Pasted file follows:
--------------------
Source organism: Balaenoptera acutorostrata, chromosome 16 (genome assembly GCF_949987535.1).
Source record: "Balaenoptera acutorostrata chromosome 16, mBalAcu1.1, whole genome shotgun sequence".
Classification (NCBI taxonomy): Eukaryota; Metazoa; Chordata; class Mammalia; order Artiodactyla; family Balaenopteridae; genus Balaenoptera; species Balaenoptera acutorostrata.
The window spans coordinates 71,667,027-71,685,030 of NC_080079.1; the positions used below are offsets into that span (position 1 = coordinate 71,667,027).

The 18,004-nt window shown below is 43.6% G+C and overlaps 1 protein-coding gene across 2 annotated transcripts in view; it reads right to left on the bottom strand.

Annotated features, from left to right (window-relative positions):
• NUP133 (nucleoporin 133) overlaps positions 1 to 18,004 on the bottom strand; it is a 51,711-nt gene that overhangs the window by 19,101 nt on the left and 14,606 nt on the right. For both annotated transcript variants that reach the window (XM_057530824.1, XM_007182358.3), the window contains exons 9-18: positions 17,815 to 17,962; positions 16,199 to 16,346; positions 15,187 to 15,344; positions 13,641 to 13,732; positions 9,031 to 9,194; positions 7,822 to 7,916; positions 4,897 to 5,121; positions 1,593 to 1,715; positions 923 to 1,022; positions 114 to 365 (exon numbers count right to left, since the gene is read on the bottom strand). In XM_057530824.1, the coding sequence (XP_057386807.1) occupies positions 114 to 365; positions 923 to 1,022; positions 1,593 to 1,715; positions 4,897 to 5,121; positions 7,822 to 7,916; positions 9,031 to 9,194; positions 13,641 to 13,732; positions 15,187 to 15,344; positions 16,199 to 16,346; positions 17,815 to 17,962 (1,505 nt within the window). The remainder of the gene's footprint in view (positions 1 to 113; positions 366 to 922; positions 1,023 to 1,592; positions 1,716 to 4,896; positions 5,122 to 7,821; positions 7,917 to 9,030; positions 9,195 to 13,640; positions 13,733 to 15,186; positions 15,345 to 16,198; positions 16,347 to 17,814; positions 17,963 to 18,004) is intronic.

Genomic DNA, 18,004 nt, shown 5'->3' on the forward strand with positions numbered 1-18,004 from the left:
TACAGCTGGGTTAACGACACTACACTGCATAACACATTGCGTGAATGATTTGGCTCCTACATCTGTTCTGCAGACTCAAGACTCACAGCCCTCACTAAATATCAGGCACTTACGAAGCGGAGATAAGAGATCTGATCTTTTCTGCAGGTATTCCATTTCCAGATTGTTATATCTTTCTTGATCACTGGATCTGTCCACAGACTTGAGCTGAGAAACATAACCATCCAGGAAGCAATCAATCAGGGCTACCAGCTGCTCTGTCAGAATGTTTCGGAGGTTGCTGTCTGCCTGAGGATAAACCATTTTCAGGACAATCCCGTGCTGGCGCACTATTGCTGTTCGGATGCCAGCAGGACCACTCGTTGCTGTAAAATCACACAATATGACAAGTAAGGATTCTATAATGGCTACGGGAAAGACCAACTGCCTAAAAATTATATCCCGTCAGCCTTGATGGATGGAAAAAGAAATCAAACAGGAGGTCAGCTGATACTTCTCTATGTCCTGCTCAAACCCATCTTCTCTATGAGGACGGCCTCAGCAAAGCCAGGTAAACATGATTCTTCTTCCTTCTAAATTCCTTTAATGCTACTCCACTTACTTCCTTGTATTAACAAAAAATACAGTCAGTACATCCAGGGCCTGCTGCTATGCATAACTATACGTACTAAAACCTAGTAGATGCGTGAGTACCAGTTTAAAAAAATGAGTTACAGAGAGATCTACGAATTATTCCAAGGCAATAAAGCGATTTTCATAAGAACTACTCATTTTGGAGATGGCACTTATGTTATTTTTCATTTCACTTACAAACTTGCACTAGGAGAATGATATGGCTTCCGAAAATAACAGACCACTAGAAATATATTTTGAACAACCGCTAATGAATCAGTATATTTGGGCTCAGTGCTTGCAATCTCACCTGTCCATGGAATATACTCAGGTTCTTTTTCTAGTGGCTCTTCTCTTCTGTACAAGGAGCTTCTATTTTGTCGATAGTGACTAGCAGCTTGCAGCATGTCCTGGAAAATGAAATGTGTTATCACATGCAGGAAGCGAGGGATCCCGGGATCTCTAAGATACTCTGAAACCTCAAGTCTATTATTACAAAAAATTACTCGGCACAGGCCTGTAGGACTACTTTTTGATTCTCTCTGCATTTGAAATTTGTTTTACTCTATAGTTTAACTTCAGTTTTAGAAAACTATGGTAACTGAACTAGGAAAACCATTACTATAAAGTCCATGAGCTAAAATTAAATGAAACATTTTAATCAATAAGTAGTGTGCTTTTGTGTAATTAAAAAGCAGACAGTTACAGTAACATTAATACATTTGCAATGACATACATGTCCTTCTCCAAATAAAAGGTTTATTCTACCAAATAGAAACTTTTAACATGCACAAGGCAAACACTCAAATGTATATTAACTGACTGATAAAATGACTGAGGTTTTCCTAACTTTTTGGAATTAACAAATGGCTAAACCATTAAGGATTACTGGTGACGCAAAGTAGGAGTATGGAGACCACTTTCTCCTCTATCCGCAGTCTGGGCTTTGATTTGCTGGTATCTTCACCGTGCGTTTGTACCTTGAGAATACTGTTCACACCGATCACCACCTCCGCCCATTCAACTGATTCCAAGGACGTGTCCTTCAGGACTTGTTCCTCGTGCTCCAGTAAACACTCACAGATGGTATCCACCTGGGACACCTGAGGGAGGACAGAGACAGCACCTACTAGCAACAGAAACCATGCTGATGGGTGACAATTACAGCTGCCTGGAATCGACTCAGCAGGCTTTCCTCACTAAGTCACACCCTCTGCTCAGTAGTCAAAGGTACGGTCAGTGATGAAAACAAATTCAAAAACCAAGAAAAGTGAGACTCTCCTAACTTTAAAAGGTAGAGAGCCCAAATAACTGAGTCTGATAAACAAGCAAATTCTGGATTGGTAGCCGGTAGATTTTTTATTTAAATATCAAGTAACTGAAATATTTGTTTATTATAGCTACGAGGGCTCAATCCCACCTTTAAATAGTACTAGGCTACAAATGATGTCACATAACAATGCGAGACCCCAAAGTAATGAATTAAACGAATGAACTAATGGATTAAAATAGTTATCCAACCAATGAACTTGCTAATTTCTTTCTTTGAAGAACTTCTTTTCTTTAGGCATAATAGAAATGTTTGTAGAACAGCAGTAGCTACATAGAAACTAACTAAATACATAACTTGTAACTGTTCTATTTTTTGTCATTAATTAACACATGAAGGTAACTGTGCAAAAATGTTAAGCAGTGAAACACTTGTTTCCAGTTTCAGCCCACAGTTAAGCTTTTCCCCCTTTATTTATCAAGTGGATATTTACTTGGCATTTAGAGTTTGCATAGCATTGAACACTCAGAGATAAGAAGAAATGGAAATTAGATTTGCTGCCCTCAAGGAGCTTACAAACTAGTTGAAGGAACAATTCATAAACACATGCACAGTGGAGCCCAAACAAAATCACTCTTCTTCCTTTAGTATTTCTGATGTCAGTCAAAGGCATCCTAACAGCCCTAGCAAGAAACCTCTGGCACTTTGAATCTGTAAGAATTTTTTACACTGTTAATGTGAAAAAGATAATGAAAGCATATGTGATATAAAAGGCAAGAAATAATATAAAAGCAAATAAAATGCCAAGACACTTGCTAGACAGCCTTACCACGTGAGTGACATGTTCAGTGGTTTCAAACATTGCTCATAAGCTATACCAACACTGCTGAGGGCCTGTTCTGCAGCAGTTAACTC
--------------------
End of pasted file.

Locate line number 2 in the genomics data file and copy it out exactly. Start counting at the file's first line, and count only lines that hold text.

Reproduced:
Source record: "Balaenoptera acutorostrata chromosome 16, mBalAcu1.1, whole genome shotgun sequence".